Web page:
Today on Grantland, Karina Longworth has written an amazing piece on what exactly went wrong on the infamous flop "Super Mario Bros.," a movie we've reviewed here during our video game month all the way back in January 2011 (feels like yesterday). For those who haven't seen the movie, it's a bizarrely uneven mash-up of Blade Runner dystopian sci-fi, references to several video-games, almost all of them completely re-envisioned, and jokes about tacky Italian women. Amazingly, the Italian jokes still feel pretty current. The article talks about what went wrong, how a character with huge brand recognition failed so spectacularly at the box office. I theorized about its failings a bit in my review, but I think what it comes down to is: people like Mario games because they are fun. People did not like the Mario Bros. movie because it is the direct opposite of fun. It falls into the trap of other prequels in that it spends way too much time explaining how the things you know came to be, and almost no time being a fun, compelling story. It even teases us with an ending that seems to promise a fun, action-heavy sequel.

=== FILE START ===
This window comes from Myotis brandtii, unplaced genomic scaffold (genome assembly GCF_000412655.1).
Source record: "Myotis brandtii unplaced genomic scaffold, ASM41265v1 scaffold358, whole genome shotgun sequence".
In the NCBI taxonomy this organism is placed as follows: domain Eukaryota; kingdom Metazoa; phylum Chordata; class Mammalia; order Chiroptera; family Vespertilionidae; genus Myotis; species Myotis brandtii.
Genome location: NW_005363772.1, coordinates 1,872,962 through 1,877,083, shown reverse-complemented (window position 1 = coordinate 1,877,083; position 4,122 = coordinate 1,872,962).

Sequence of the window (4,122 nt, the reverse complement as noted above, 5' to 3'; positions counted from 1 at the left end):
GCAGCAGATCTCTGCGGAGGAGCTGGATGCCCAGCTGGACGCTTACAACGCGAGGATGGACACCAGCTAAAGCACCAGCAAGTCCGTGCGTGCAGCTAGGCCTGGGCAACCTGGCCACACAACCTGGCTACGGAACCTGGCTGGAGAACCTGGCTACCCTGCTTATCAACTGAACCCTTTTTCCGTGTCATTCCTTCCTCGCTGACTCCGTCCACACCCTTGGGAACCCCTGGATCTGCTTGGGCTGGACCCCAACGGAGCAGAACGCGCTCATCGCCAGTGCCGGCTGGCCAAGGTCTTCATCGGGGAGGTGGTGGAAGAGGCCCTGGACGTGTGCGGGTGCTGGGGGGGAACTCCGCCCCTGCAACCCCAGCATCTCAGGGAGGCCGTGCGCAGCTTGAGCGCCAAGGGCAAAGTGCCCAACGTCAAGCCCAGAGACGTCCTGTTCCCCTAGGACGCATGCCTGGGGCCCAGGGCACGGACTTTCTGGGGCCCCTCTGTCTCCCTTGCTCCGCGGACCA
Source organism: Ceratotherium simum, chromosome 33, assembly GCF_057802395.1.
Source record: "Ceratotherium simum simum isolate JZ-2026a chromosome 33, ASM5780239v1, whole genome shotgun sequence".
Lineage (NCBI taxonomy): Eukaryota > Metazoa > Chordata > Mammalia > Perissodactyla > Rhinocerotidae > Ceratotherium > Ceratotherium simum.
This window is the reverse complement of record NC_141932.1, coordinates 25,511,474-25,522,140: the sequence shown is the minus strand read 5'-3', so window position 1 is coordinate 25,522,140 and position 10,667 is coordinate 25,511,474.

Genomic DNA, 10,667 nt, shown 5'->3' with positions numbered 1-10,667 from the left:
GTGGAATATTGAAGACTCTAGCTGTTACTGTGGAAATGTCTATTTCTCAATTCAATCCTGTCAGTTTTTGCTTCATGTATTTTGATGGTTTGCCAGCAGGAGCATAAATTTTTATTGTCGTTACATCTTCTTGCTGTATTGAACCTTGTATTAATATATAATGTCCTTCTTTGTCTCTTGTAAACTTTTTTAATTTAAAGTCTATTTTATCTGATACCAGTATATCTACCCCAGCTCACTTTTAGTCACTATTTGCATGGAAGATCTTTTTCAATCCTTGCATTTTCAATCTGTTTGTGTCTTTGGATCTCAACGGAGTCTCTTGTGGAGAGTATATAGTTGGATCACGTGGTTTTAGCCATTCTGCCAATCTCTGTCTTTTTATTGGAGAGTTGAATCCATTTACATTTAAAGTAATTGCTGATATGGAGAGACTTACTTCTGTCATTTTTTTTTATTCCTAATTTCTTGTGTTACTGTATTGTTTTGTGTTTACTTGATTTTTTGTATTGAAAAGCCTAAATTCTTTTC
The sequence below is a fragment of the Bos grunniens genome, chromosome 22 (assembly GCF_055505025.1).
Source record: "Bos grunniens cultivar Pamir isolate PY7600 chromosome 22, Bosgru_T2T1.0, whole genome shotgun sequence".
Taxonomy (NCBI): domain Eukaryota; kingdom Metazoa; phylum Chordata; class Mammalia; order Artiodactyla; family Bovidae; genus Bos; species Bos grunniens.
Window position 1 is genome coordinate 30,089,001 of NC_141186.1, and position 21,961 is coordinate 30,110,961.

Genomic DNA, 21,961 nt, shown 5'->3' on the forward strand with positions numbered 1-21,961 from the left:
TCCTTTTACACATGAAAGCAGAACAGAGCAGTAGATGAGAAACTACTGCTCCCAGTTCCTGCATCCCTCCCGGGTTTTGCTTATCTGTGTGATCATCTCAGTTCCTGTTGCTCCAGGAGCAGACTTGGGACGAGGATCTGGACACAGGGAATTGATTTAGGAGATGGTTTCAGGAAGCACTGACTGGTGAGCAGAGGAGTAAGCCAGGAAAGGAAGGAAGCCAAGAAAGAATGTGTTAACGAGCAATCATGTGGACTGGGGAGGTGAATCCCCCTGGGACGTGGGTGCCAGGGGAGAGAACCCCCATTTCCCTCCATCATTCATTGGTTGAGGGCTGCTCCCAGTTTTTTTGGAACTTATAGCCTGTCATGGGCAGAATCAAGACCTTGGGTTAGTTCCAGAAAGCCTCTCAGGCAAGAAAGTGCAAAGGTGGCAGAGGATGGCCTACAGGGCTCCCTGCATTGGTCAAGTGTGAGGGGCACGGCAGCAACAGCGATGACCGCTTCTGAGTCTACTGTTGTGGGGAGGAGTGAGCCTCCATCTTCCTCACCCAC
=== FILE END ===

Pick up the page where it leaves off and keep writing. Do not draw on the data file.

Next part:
Critics correctly identified the movie as "dumb," but thought it would still be a hit because kids must like dumb stuff, right? Except that the bleak set design, posters, and everything else seemed to be explicitly trying to distance the movie from the source material. In a hilarious disconnect between children who liked Mario and adults talking about Mario, NYT critic Michael Specter wrote:
"The city, a future-shock melding of Times Square and downtown, is called Dinohattan. And the despot, the evil King Koopa, has to find a way to merge the rest of New York -- which was sheared off from Dinohattan in a meteor blast 65 million years earlier -- with his desiccated, reptilian empire.